An Early Shot of Absurdism: The Smothers Brothers’ ‘Yo Yo Man Instructional Video’

yoyomanIf you grew up in the suburbs of the early 90s, you may recall the hazy visage of Tom Smothers waggling his bony hips with two yo-yos flipping around in a bizarre made-for-TV stage act.

Perhaps it’s one of those memories you keep buried in the back of your brain, like Martin Short in a punk band, or the Toy Story Sega Genesis game — somewhere between a daydream and a nightmare.

But, Yo Yo Man is no dream. Released in 1988, The Yo Yo Man Instructional Video was a widely successful Smothers Brothers VHS Tape that yielded over 200,000 sales and remains an alt-comedy entry point for many youngsters of the 1990s who had a weird sense of humor and a penchant for cool tricks.

Browsing through the archival link above (which is thankfully cluttered with all the dreamlike VHS bloops and buzzes of your subconscious), you may notice how strange this film must have been for the uninitiated. Predating Tim and Eric, Adult Swim, and our new wave of super-weird green screen comedy, the Smothers Brothers’ filmed stage routine has all the makings of an absurdist “why does this exist” masterpiece.

According to the Yo Yo Wikia, Tom Smothers received the “(I’m a) Yo-Yo Man” tune from songwriter Rick Cunha in the early 1980s, and, recalling some yo-yo tricks from his childhood, decided to add a Yo element to the Smothers Brothers stage act. By 1986, Yo-Yo Man made his debut on The Tonight Show, and the strange legend was born.

“The famous and powerful have all pursued the same goal. They have searched and searched, and searched, and searched… for the pure and supreme State of Yo!!”

The “Instructional Video” somehow doubles as a sort of alternative health narrative. Following Tom as a sad young boy searching for acceptance, the “State of Yo” is, apparently, all about transcendence. The weird, comedic story follows the lonesome Yo-Yo traveler, as he quests through claymation safety tips, spider-web sight gags, music video interludes, etc, until eventually, Tom Smothers, and we, become “Yo Masters,” in the end.

But, aside from Tom Smothers’s fascinatingly masterful skills with a yo-yo (see some his amazing tricks in the ending), the strangest thing about this tape is trying to decipher the true deceit of it all.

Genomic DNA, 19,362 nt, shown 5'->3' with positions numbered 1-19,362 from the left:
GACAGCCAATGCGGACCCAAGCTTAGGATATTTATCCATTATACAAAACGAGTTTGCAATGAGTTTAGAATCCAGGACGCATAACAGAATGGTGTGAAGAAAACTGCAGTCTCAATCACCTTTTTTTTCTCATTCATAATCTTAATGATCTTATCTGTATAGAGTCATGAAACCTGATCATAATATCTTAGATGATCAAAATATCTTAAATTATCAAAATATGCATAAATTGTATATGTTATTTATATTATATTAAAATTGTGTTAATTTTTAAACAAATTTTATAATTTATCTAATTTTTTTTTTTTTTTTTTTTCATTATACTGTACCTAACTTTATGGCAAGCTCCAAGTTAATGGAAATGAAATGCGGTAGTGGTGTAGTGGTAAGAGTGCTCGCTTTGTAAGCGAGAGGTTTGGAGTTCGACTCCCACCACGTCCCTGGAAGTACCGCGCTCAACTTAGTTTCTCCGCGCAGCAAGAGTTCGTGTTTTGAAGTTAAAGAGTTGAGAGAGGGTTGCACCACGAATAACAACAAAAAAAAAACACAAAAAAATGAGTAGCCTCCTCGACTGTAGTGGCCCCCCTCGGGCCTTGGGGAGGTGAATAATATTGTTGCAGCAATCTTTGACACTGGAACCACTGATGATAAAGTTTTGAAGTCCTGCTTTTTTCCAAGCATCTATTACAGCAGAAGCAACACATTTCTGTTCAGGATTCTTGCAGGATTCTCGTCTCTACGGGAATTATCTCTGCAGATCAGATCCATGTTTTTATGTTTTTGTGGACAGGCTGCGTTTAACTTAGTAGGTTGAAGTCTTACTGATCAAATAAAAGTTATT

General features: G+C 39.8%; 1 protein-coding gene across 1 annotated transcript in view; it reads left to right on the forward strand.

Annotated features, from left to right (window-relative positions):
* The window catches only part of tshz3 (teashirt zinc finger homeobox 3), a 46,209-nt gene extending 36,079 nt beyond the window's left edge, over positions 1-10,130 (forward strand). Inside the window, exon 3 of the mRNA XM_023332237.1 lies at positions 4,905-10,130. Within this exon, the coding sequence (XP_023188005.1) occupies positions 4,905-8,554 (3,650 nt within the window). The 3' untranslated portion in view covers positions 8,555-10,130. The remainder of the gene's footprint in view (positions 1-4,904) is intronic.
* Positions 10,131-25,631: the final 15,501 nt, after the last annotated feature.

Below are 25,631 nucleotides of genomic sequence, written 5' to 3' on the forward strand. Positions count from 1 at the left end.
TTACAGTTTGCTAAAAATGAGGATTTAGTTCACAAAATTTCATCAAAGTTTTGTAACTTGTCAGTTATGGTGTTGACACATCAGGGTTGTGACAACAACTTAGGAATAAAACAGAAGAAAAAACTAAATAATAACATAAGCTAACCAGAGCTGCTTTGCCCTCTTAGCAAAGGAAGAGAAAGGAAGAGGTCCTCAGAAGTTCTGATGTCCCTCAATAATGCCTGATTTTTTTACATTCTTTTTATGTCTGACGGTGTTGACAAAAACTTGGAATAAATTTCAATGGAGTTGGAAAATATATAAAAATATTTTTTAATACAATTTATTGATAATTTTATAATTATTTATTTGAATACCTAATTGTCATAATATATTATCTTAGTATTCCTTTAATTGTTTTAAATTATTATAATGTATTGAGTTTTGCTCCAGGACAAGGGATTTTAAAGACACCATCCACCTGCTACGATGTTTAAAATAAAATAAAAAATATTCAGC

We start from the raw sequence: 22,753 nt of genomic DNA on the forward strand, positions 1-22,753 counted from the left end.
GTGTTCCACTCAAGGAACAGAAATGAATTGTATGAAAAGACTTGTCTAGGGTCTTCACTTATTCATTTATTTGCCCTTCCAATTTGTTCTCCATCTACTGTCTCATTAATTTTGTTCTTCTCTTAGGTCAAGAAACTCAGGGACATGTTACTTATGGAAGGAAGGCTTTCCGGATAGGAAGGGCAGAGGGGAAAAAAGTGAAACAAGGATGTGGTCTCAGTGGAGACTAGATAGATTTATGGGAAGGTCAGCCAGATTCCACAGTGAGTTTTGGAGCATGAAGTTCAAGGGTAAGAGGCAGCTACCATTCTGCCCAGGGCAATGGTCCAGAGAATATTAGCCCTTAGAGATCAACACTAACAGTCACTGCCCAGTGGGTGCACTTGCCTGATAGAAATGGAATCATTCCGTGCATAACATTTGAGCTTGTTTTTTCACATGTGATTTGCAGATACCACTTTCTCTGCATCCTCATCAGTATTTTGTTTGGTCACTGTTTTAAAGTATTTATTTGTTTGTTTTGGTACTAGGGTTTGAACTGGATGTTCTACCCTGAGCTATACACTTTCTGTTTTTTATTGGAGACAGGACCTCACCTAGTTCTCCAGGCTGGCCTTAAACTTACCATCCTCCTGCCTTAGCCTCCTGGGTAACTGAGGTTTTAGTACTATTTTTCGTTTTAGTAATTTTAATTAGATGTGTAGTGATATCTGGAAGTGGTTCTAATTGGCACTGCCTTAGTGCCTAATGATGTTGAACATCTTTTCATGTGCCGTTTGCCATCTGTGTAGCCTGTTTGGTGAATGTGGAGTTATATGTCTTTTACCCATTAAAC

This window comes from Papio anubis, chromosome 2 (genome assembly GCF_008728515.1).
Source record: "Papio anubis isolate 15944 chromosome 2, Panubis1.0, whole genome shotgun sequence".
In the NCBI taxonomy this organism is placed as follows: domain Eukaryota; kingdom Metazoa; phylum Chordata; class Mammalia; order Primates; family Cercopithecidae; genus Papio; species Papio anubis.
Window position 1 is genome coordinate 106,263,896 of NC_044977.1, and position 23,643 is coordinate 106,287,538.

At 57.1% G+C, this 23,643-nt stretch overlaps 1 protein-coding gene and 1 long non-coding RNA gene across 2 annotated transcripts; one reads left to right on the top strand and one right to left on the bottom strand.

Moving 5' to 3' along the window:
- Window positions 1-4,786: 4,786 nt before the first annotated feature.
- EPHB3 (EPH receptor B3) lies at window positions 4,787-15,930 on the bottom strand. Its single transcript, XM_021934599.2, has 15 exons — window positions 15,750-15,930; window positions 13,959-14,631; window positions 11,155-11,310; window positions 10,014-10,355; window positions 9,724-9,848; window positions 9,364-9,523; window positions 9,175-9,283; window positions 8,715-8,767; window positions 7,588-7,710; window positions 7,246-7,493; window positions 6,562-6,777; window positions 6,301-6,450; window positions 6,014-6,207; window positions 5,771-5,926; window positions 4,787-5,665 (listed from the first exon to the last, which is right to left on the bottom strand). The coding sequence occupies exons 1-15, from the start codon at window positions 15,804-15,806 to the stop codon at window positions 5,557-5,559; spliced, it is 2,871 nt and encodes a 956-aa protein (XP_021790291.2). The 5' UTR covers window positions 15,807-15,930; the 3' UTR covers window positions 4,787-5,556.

Clearly the Smothers Brothers, with their extremely bizarre sense of humor, are in on the joke — but just how far does this joke go, really? When Tom ascends to space and achieves Yo-Nirvana in the end, are they on the level with us? When he receives green suspenders, and gives a point of the hip and a weird smile to his voiceless bearded guru, are the Smothers Brothers spooking children intentionally, or is this just an old-fashioned looney goof, handed down from absurdist comics of their time, like early Carlin, or Steve Martin?

Or, is the Yo-Yo Man Instructional Video something much smarter than it lets on to be — perhaps this was the Smothers Brothers’ grand statement about late 80s in America, an era when transcendental meditation was infiltrating the suburbs, when tofurkey threatened the sanctity of the Thanksgiving dinner, and comedy had reached its disastrous all-time shlockiest (see Gallagher’s Sledge-O-Matic).

Whatever the case, Yo-Yo Man definitely made it easier for weird kids like me to survive the darkness of suburban America — I never found acceptance as an elementary school outcast until I brought my newfound yo-yo skills to the playground, and shared with others the blessed State of Yo.

Dominick Nero is a filmmaker and writer based out of Astoria, NY. He produces for Magnalux Pictures and has been on a satirical rampage of destruction with his recent videos — follow him on Twitter @filminick.

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